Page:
By the Fourth of July, drivers usually see the highest gas prices of summer in the rear-view mirror.
That may not be the case this year, even though the national average is down about 14 cents from the near $3 a gallon drivers paid in late May. Consumers are paying the highest Fourth of July gasoline prices in four years.
The uncertainty surrounding U.S. efforts to sanction Iranian oil, as well as unexpected outages in other oil-producing countries, has driven West Texas Intermediate crude futures to fresh 3½-year highs. Earlier Tuesday, it traded briefly above $75 per barrel, and futures for Brent, the international bench mark, rose above $78 per barrel.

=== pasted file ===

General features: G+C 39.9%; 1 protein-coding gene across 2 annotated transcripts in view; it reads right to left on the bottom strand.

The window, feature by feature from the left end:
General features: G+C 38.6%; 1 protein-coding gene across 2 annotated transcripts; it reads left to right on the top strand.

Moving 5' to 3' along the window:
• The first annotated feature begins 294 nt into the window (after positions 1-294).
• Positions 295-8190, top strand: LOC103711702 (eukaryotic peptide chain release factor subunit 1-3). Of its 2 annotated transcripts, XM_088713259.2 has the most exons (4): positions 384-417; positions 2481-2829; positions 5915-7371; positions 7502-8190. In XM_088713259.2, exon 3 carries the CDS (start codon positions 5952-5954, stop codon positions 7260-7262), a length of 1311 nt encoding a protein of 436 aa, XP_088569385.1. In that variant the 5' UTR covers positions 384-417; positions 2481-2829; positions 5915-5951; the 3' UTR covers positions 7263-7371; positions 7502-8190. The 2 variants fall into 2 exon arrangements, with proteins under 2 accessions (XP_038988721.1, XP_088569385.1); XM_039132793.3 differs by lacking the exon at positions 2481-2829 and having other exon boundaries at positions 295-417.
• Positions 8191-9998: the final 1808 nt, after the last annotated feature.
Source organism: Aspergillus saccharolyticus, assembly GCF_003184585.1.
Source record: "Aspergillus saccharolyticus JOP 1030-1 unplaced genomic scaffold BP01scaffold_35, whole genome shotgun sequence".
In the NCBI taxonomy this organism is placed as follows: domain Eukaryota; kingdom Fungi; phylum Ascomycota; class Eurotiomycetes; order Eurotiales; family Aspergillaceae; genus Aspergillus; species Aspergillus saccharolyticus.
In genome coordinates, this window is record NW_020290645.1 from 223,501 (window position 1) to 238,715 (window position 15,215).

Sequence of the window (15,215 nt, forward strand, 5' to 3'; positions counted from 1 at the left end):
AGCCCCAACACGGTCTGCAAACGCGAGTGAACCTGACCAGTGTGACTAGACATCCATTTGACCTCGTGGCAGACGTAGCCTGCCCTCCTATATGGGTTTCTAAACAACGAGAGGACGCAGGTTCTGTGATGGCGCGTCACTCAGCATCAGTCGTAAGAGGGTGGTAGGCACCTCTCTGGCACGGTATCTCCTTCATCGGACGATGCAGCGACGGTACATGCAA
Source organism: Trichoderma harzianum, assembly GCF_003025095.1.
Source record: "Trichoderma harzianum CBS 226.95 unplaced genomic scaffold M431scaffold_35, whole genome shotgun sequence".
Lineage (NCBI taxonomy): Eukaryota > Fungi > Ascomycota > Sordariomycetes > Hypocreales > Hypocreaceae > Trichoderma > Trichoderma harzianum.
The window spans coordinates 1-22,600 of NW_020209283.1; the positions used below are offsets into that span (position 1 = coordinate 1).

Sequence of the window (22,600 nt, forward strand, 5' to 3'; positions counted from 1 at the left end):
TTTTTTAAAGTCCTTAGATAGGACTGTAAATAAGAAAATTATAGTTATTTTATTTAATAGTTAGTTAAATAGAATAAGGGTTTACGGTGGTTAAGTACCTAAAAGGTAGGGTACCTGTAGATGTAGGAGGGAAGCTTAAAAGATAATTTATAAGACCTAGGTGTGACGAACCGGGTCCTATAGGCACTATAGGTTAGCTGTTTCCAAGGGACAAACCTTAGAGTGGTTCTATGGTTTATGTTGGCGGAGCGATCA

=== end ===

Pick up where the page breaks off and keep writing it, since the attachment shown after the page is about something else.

“There are things going wrong in crude, and there are things that could go wrong in refining,” said Tom Kloza, global head of energy analysis at Oil Price Information Service. Kloza said the refining system is vulnerable to power outages and the threat of summer hurricanes in the Gulf of Mexico.